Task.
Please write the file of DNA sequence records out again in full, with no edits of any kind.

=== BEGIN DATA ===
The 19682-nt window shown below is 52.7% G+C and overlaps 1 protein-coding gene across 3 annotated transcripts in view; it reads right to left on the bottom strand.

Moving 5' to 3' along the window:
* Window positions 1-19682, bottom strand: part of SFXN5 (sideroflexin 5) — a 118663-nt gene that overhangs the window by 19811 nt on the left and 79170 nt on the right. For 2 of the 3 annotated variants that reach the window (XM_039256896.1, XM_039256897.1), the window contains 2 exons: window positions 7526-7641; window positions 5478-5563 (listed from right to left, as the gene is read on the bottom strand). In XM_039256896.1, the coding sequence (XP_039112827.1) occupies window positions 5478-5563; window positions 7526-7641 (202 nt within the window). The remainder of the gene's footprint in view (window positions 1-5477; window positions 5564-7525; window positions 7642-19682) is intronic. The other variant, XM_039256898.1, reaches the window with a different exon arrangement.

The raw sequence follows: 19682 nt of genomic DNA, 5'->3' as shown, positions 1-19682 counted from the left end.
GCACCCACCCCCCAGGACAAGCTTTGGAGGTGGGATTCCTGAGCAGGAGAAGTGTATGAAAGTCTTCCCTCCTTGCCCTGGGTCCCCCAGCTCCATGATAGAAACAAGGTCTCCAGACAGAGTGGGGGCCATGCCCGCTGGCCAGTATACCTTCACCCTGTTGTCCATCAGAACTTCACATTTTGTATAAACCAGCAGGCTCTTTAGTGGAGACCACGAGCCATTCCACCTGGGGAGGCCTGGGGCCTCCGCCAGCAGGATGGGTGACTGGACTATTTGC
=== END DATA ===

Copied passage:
The 19682-nt window shown below is 52.7% G+C and overlaps 1 protein-coding gene across 3 annotated transcripts in view; it reads right to left on the bottom strand.

Moving 5' to 3' along the window:
* Window positions 1-19682, bottom strand: part of SFXN5 (sideroflexin 5) — a 118663-nt gene that overhangs the window by 19811 nt on the left and 79170 nt on the right. For 2 of the 3 annotated variants that reach the window (XM_039256896.1, XM_039256897.1), the window contains 2 exons: window positions 7526-7641; window positions 5478-5563 (listed from right to left, as the gene is read on the bottom strand). In XM_039256896.1, the coding sequence (XP_039112827.1) occupies window positions 5478-5563; window positions 7526-7641 (202 nt within the window). The remainder of the gene's footprint in view (window positions 1-5477; window positions 5564-7525; window positions 7642-19682) is intronic. The other variant, XM_039256898.1, reaches the window with a different exon arrangement.

The raw sequence follows: 19682 nt of genomic DNA, 5'->3' as shown, positions 1-19682 counted from the left end.
GCACCCACCCCCCAGGACAAGCTTTGGAGGTGGGATTCCTGAGCAGGAGAAGTGTATGAAAGTCTTCCCTCCTTGCCCTGGGTCCCCCAGCTCCATGATAGAAACAAGGTCTCCAGACAGAGTGGGGGCCATGCCCGCTGGCCAGTATACCTTCACCCTGTTGTCCATCAGAACTTCACATTTTGTATAAACCAGCAGGCTCTTTAGTGGAGACCACGAGCCATTCCACCTGGGGAGGCCTGGGGCCTCCGCCAGCAGGATGGGTGACTGGACTATTTGC